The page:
Q3371 M1B Builders Plate  I need some info on a Baldwin Locomotive Works builders plate M.1.B 1930 61864. Thanks.   [Click on image for larger version.] Posted Thursday, September 21, 2017 by Rob   Post a Reply  Email a reply

A. An M1B was a Pennsylvania Railroad (PRR)4-8-2 Mountain Type locomotive. They were essentially a stretched K-4s 4-6-2. They were very successful locomotives. One is preserved at the Railroad Museum of Pennsylvania in Strasburg, PA. Baldwin built 225 of them for the PRR, Lima built 50 and the PRR itself built 26. Posted Thursday, September 21, 2017 by JN

A. Thanks for the good lead JN. I double checked Edson’s book and builders number 61364 is listed as PRR engine # 6736 built 6-1930 scrapped September 1958. Posted Thursday, September 21, 2017 by Rob

 Q3370 Adlake 100s  There are several pages for various Adlake Kero’s and all the other tall globe models detailing frame and globe markings [assume on this website -ed.]; can we have one for the Adlake 100’s? The information on them seems rather elusive, so I’d like to see them better documented if possible. Could probably get away with one page with frame and globe info since the information is so limited. [Web Editor note: We'd post such info from a catalog if we had it, but we don't have anything like this. Does Anyone?]  Posted Wednesday, September 20, 2017 by MC   Post a Reply  Email a reply

 Q3369 SP Conductor's Punch  I've recently begun collecting ticket punches and just acquired the one in the photo. It has a partial mark in a semi-circle 'Pt. Pleasant, NJ' which I understand indicates it was made by the P.J. Mieth Mfg. Co. The attached tag says that it belonged to a conductor named Art when he worked on the S.P.R.R. Is it possible that the S.P.R.R.'s Auditor of Passenger Receipts record of ticket punch designs still exists? I'd really like to know the last name of the mystery conductor to whom the punch belonged. Also, I'd love to hear from any other punch collectors who might be able to provide me with information about the different punches,manufacturers, etc. Thanks.   [Click on image for larger version.] Posted Tuesday, September 19, 2017 by Dave P.   Post a Reply  Email a reply

A. I have a current catalog from Transquip, who manufactures railroad punches. Their catalog has over 1,600 stock punch designs and they can custom make any design you would like. As for records of who used what punch, railroad historical societies possess a wealth of information. Try the Southern Pacific Railway Historical & Technical Society https://sphts.org/ Posted Tuesday, September 19, 2017 by JN

 Q3368 Lantern Info Needed  I was wondering if anyone has ever seen or heard of the tall globe Dressel lanterns that have the NYC&HRR marking on the frame and that are bellbottoms? If so, are these lanterns considered to be rare?  Posted Wednesday, September 13, 2017 by lanternlady   Post a Reply  Email a reply

 Q3367 What is this?  Smells of burnt oil. Lid is removable. Handle is about 6 inches long. Please advise Thanks.   [Click on image for larger version.] Posted Wednesday, September 13, 2017 by Bill   Post a Reply  Email a reply

A. If you go to 'Railroadiana Home' and select the item 'Extract from Master Mechanics...' you will find a document describing how the RR industry early in the 20th Century standardized types of tinware such as this. Fig. 22 in that document shows a drawing of your item; the description of it says "A universal form of marking pot." (That said, marking what?? they don't say.) But the Master Mechanics ran the mechanical department: shops, roundhouses, and rolling stock maintenance in general -- not the track or signal side of things -- so that field is where we need to look for more info. It appears that the handle is made as a socket for a longer wooden handle. My guess is this acted as a 'smudge pot' that could be filled with waste and oil and ignited, then placed somewhere where either the heat or light of the flame was needed.  Posted Thursday, September 14, 2017 by RJMc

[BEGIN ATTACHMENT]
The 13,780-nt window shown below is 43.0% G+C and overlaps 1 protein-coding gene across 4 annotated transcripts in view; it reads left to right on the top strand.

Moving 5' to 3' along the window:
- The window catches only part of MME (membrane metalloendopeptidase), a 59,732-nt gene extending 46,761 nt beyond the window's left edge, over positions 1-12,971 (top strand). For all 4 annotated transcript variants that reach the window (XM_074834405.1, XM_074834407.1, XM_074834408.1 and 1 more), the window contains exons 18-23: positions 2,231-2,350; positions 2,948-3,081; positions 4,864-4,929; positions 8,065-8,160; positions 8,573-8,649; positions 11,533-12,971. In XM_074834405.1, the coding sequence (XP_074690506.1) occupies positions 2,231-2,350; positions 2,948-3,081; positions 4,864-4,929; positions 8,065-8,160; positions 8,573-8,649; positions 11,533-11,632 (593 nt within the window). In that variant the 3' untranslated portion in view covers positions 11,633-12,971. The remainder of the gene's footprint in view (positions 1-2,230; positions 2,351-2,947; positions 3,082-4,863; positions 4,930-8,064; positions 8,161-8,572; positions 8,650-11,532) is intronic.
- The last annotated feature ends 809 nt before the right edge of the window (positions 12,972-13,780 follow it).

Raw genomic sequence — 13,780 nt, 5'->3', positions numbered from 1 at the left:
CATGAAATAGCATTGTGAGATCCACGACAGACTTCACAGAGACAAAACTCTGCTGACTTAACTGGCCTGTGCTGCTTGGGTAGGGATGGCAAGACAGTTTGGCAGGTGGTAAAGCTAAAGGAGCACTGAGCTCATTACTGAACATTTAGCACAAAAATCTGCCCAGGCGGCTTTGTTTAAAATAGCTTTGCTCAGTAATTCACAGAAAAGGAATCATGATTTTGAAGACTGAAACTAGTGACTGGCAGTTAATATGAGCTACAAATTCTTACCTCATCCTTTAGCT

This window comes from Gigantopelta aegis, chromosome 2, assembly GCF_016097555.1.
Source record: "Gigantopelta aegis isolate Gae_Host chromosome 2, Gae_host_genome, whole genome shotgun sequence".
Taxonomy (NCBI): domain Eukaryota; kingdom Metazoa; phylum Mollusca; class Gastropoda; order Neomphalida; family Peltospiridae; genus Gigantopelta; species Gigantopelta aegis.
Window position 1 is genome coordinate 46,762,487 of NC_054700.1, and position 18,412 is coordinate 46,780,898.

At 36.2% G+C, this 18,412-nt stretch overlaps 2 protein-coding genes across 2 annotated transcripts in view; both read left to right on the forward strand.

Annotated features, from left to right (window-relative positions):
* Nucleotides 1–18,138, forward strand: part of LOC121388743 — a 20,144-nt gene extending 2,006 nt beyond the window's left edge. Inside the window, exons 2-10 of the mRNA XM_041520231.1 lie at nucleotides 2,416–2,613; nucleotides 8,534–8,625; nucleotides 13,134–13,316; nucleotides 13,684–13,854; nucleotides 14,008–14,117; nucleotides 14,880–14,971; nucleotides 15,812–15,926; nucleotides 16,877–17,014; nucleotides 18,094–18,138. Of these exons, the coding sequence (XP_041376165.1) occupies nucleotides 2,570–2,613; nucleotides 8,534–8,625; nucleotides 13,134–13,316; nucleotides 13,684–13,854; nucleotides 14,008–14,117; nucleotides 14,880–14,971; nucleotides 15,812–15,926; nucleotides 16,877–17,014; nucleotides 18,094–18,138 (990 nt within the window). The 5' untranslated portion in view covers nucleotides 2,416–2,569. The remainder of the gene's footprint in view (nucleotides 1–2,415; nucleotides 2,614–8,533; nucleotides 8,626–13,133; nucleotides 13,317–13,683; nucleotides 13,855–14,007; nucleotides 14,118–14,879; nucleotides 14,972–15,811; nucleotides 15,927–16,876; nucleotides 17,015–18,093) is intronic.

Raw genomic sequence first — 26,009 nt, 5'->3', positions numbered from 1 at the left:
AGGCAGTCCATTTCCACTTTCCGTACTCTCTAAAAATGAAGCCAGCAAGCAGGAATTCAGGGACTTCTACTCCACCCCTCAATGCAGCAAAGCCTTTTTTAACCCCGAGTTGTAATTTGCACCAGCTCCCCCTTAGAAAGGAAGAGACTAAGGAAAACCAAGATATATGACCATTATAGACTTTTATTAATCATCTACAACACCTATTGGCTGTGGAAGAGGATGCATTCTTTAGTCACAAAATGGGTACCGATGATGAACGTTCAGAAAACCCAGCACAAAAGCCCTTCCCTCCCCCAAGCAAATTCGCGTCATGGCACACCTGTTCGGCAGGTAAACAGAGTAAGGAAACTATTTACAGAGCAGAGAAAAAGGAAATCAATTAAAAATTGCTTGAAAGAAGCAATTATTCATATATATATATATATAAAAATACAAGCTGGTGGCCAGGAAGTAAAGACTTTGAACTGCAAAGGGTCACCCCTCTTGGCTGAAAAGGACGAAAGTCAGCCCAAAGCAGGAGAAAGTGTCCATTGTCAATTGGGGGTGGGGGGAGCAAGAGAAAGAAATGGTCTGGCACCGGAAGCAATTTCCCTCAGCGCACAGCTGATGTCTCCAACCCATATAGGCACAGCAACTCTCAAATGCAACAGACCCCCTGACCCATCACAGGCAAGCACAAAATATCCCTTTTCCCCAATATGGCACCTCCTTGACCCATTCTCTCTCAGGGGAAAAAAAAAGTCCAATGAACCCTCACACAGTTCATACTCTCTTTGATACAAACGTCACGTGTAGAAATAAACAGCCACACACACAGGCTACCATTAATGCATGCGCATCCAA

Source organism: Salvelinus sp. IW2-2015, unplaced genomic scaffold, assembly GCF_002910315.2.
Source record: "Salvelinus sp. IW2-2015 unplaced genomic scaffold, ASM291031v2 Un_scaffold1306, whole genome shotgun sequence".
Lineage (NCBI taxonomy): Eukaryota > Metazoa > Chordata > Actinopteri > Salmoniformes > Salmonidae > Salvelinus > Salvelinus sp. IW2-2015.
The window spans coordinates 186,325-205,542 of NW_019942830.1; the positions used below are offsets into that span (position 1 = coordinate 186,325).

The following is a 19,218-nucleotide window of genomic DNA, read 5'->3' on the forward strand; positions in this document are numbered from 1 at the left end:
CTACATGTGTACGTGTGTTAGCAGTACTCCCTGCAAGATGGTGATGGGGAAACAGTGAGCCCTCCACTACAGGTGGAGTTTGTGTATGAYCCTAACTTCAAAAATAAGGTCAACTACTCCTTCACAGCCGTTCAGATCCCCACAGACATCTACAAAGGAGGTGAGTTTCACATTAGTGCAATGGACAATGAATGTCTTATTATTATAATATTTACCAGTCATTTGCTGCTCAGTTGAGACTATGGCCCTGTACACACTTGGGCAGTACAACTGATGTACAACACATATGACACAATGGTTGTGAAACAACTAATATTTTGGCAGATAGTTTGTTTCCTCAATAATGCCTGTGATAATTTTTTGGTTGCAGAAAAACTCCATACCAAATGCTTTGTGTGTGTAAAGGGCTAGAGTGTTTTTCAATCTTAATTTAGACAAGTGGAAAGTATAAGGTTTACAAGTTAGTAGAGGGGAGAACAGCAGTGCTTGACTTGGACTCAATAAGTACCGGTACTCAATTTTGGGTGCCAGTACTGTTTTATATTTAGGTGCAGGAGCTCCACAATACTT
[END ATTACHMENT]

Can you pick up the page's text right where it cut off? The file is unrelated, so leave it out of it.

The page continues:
A. Several other references make clear that a marking pot was used to carry paint, ink, chalk powder or even lamp black and a brush, an arrangement suitable for marking bags of grain, cartons, or almost anything else, probably including the stenciling of data such as car numbers and inspection dates. Whoever used this one as a smudge pot was probably mis-using it.  Posted Thursday, September 14, 2017 by RJMc

 Q3366 Lamp Info Needed  I have this lantern that I can't find much information about, and I saw that this website might be able to help. It is a ADLAKE Lantern that has a total of 4 lenses, 2 being red and the other 2 clear, but when you shine a light through it, It shows purple. If I could find any info on it, age or anything, that would be great.   [Click on image for larger version.] Posted Wednesday, September 13, 2017 by Harrison   Post a Reply  Email a reply

A. Harrison, can you please say more about "it shows purple"? Are you saying that all four lenses light up as purple or just the clear ones? When you open the sliding door, what is inside of the lamp? ..anything in there that would explain the purple color? Are you placing a light source inside the lamp or shining a light clear through the lamp from the outside; in one lens and out the other? Thanks. ---- .... Red Beard Posted Wednesday, September 13, 2017 by Red Beard the Railroad Raider

A. The clear lences on the sides illuminate as a purple when a light sorce such as the whick is lit inside, behind the door is the burner with a round whick and stantions for what looks like another piece of glass. Posted Wednesday, September 13, 2017 by Harrison

A. In re looking at the lantern again the lences arnt actually a clear but a dark purple look to them but when light shined through them,it has a purple pink look to them Posted Wednesday, September 13, 2017 by Harrison